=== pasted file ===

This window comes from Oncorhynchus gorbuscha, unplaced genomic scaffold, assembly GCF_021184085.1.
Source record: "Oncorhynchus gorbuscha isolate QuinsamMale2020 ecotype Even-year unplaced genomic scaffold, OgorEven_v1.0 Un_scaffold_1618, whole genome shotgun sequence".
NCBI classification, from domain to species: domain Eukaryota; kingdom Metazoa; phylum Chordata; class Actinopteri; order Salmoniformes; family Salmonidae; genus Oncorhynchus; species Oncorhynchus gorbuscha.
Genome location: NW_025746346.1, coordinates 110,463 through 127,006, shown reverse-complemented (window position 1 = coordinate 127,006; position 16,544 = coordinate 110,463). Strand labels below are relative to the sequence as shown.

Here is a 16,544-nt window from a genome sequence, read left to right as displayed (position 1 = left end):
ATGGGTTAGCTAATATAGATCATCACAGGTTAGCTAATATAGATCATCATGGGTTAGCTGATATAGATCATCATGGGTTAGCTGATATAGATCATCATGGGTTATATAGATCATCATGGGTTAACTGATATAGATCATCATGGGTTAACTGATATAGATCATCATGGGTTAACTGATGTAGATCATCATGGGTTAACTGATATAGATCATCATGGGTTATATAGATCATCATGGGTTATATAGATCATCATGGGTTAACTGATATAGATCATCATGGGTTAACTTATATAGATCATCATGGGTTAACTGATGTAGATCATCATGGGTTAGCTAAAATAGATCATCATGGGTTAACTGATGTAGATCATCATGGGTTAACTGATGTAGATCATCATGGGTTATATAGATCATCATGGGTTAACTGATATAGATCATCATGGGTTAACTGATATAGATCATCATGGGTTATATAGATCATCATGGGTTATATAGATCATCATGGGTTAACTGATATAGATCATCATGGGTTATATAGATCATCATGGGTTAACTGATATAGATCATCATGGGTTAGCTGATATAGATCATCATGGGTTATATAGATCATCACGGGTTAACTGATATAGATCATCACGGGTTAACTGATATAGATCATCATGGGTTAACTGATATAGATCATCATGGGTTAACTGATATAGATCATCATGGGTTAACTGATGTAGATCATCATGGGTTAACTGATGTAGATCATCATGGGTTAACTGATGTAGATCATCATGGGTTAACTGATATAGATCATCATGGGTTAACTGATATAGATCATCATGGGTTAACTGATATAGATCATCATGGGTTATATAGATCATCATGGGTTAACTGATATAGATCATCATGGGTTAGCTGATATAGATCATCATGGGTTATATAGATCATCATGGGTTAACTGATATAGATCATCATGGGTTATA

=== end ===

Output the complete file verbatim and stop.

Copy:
This window comes from Oncorhynchus gorbuscha, unplaced genomic scaffold, assembly GCF_021184085.1.
Source record: "Oncorhynchus gorbuscha isolate QuinsamMale2020 ecotype Even-year unplaced genomic scaffold, OgorEven_v1.0 Un_scaffold_1618, whole genome shotgun sequence".
NCBI classification, from domain to species: domain Eukaryota; kingdom Metazoa; phylum Chordata; class Actinopteri; order Salmoniformes; family Salmonidae; genus Oncorhynchus; species Oncorhynchus gorbuscha.
Genome location: NW_025746346.1, coordinates 110,463 through 127,006, shown reverse-complemented (window position 1 = coordinate 127,006; position 16,544 = coordinate 110,463). Strand labels below are relative to the sequence as shown.

Here is a 16,544-nt window from a genome sequence, read left to right as displayed (position 1 = left end):
ATGGGTTAGCTAATATAGATCATCACAGGTTAGCTAATATAGATCATCATGGGTTAGCTGATATAGATCATCATGGGTTAGCTGATATAGATCATCATGGGTTATATAGATCATCATGGGTTAACTGATATAGATCATCATGGGTTAACTGATATAGATCATCATGGGTTAACTGATGTAGATCATCATGGGTTAACTGATATAGATCATCATGGGTTATATAGATCATCATGGGTTATATAGATCATCATGGGTTAACTGATATAGATCATCATGGGTTAACTTATATAGATCATCATGGGTTAACTGATGTAGATCATCATGGGTTAGCTAAAATAGATCATCATGGGTTAACTGATGTAGATCATCATGGGTTAACTGATGTAGATCATCATGGGTTATATAGATCATCATGGGTTAACTGATATAGATCATCATGGGTTAACTGATATAGATCATCATGGGTTATATAGATCATCATGGGTTATATAGATCATCATGGGTTAACTGATATAGATCATCATGGGTTATATAGATCATCATGGGTTAACTGATATAGATCATCATGGGTTAGCTGATATAGATCATCATGGGTTATATAGATCATCACGGGTTAACTGATATAGATCATCACGGGTTAACTGATATAGATCATCATGGGTTAACTGATATAGATCATCATGGGTTAACTGATATAGATCATCATGGGTTAACTGATGTAGATCATCATGGGTTAACTGATGTAGATCATCATGGGTTAACTGATGTAGATCATCATGGGTTAACTGATATAGATCATCATGGGTTAACTGATATAGATCATCATGGGTTAACTGATATAGATCATCATGGGTTATATAGATCATCATGGGTTAACTGATATAGATCATCATGGGTTAGCTGATATAGATCATCATGGGTTATATAGATCATCATGGGTTAACTGATATAGATCATCATGGGTTATA